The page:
Unsecured wifi might be contributory negligence

Ian Batten igb at batten.eu.org
Sat Feb 18 07:10:35 GMT 2012

On 18 Feb 2012, at 02:20, Tom Thomson wrote:
>  For example Telefonica (in Spain) supplies a router manufactured by Thomson (the French company, nothing to do with me) from which Thomson's firmware (which supports both WPA and WPA2 in PSK mode) ripped out and Telefonica (or Movistar - not sure which) firmware added that cannot be configured to use WPA or WPA2. I imagine there will be UK ISPs that have done the same silly thing (I haven't had the misfortune to discover one yet - it's been something I've checked for ISPs I've considered using since I've switched to wireless from wired  access in 2005, but I've considered only a very small proportion of UK ISPs so that's no indication that they are all sensible).
> I wonder what the liability of a subscriber caught in that silliness would be if the law changed to create a duty to protect against IP infringement.

Most Eurocylinder locks are susceptible to at least one of bumping and snapping, and many of them both; if your house is secured with them, as most modern ones are, then there is a strong chance that a prospective intruder can open the doors irrespective of the number of rack bolts and so on that you have.   Bumping is a problem if you have a "signs of forced entry" clause in your insurance, because it doesn't leave any, while lock snapping does at least leave a large footprint.   But no insurance company --- whose ability to say "sorry, we're not paying" without challenge is a great deal larger than a court's ability to make up law --- has attempted to claim that your insurance is invalid unless you have replaced all of your locks with bump and snap-resistant cylinders. So even though the locks (read encryption) is not as strong as it was intended to be, it's still regarded as sufficient to show you have taken reasonable precautions.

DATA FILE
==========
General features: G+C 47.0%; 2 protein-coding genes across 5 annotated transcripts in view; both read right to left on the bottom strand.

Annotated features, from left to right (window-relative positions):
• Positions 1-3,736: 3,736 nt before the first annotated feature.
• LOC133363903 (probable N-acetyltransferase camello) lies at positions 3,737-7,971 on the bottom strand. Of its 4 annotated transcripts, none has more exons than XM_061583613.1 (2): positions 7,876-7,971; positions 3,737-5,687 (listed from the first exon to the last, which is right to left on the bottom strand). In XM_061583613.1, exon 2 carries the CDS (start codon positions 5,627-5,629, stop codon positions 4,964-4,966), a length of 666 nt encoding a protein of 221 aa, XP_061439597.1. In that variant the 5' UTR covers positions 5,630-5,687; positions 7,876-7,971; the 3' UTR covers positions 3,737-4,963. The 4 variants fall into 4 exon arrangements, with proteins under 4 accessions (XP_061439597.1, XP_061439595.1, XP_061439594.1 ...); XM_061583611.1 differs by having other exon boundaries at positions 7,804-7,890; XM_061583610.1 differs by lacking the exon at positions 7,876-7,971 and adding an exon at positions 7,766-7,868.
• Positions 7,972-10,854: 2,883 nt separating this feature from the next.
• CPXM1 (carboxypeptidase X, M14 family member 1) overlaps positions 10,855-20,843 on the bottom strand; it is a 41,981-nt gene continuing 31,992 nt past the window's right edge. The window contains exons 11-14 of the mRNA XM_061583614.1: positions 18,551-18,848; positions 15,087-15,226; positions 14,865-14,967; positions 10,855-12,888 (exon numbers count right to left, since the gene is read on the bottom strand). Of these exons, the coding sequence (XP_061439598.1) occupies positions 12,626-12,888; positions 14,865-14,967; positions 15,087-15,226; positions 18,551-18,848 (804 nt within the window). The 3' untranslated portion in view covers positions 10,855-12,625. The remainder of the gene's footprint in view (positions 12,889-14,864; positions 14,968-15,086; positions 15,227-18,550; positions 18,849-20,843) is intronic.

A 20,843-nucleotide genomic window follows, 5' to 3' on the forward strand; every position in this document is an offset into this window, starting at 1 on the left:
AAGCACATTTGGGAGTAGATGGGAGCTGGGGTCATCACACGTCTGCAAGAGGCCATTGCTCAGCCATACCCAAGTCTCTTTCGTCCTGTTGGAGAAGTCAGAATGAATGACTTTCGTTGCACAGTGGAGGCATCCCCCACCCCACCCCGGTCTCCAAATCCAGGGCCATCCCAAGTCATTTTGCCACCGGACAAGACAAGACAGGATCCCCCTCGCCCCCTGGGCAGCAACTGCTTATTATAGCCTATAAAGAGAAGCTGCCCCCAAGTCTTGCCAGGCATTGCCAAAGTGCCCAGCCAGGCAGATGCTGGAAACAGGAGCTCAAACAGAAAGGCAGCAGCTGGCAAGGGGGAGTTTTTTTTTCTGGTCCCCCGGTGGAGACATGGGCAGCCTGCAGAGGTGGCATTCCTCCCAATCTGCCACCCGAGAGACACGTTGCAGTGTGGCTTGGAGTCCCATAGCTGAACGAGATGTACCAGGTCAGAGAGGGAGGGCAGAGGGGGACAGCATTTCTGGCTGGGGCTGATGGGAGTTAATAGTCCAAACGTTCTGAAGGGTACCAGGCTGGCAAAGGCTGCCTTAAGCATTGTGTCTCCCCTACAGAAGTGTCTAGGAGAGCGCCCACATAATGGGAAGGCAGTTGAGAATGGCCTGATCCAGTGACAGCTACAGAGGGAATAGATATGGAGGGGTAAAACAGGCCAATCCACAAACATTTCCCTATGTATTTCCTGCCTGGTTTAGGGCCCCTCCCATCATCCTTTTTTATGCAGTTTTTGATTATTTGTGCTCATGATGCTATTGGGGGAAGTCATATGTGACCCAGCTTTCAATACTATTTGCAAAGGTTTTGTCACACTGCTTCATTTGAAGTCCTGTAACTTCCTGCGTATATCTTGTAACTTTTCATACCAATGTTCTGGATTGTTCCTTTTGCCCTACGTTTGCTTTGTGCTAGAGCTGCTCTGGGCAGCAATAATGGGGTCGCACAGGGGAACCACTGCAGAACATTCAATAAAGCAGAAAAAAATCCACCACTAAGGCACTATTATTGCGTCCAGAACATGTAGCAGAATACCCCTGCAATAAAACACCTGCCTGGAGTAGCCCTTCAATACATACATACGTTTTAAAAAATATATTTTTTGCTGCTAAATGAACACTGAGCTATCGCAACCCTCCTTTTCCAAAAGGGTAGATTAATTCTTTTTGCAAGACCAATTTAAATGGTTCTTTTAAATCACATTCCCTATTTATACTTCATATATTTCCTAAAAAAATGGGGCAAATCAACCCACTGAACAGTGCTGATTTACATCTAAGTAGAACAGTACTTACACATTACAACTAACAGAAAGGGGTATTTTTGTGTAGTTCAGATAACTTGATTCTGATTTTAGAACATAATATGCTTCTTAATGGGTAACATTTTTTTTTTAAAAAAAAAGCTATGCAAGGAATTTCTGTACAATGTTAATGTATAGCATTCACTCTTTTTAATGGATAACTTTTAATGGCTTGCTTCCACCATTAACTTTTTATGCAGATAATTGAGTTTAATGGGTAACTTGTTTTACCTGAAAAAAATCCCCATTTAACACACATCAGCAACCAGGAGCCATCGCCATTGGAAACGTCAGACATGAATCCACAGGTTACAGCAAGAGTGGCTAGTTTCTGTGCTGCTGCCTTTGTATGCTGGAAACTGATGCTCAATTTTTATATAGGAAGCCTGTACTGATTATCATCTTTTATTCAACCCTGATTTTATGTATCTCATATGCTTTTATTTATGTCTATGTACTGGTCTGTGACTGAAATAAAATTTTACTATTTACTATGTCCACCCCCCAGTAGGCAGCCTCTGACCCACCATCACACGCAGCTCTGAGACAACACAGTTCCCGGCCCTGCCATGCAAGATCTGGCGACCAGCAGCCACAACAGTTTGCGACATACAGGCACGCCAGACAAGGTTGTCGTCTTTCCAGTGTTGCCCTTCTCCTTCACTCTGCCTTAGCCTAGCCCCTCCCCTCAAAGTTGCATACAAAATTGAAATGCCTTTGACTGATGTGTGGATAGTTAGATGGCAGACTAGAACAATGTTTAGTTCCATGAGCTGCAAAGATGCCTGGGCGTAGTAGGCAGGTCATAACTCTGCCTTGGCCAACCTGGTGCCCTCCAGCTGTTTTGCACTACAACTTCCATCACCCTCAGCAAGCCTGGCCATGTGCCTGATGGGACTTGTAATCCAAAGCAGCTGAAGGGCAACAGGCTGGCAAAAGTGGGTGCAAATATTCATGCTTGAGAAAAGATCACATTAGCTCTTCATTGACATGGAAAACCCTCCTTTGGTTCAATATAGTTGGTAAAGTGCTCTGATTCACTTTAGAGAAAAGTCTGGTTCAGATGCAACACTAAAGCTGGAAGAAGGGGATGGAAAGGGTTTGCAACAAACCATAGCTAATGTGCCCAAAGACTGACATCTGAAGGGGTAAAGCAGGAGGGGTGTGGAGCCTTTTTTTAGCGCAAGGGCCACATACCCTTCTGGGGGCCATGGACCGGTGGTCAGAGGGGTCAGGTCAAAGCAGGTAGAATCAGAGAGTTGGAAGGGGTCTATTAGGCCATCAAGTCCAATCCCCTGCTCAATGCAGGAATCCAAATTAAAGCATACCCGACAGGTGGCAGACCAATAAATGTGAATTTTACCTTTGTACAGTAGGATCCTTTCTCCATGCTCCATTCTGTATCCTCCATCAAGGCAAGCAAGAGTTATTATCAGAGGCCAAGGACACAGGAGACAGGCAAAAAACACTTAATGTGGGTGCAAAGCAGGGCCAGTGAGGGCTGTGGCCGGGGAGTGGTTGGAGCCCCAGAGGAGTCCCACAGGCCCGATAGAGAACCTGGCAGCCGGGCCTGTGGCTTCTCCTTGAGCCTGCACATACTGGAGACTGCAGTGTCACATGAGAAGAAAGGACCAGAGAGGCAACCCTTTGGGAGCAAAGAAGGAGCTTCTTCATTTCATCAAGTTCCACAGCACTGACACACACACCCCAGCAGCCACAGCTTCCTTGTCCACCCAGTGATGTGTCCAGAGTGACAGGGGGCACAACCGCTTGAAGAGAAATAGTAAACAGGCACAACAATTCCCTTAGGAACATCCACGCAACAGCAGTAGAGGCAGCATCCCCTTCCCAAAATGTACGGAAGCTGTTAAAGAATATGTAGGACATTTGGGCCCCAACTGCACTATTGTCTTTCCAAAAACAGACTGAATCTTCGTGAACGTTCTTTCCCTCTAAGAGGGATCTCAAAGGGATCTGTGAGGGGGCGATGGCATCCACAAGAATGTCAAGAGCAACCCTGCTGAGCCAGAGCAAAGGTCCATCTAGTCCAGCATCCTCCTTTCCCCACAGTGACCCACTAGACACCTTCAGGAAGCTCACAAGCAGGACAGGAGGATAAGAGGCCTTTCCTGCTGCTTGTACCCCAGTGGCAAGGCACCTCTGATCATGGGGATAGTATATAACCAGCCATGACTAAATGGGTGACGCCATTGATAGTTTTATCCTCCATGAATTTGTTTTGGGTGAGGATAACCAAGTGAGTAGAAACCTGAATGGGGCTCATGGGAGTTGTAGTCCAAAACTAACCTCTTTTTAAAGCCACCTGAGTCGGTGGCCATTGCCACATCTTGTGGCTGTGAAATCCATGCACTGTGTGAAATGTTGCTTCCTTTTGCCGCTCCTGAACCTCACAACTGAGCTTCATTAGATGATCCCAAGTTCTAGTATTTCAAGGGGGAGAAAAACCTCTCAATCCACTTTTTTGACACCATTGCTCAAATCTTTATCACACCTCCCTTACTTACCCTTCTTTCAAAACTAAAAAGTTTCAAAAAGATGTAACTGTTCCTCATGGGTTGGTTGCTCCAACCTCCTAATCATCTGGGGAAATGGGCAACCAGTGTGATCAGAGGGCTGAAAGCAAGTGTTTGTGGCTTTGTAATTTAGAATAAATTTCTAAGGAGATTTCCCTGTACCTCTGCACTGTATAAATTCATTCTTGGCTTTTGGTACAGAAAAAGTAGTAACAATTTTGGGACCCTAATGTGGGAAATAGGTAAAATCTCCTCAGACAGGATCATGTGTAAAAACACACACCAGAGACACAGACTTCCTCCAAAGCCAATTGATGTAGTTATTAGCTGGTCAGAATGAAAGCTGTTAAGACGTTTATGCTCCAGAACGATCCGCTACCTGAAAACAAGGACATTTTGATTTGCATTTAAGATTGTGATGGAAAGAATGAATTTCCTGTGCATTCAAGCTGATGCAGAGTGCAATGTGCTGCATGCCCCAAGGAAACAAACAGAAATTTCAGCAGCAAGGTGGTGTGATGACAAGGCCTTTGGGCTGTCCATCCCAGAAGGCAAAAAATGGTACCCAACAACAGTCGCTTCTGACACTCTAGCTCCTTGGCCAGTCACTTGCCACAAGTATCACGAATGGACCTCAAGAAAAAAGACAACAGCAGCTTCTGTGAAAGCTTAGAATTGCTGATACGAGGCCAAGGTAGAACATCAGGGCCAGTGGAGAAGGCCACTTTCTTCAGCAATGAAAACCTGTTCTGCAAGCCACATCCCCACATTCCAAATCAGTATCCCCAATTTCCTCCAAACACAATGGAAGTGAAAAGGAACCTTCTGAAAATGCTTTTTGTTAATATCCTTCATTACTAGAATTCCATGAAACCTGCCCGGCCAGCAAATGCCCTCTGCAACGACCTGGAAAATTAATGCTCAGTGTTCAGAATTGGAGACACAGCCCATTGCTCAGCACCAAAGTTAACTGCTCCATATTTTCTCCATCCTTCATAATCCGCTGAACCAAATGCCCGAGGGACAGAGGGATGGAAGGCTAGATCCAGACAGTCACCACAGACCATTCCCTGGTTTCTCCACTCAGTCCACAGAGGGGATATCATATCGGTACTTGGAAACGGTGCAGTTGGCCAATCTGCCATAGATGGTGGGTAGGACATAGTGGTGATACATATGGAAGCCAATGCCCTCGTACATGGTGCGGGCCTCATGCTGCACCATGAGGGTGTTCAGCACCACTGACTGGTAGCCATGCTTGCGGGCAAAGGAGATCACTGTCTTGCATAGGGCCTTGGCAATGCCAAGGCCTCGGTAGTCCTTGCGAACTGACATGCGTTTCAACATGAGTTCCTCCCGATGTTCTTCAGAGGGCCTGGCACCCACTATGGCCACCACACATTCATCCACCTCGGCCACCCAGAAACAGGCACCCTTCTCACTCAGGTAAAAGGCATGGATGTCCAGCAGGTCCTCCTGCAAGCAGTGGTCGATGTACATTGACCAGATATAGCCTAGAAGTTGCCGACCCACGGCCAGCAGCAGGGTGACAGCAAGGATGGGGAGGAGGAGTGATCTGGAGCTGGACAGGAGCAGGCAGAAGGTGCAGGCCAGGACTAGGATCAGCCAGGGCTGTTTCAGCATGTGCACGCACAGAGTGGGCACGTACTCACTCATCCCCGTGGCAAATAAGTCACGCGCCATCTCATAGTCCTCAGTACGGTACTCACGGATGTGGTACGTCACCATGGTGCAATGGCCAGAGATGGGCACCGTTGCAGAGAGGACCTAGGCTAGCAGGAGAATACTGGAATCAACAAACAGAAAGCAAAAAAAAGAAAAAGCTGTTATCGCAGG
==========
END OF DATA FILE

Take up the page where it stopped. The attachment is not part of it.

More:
It would be manifestly unreasonable to argue that encryption marketed as sufficient in fact wasn't and a random customer should have known that, and such a claim wouldn't survive in court.  One might as well argue that people are responsible for the poor qualify of the RNG in their key-generation process even though they were using WPA2 (I used a hardware RNG to generate the keys from home, but should it have had a CESG Claims Tested mark?  Should I seek EAL4+ for my home wireless base station?)


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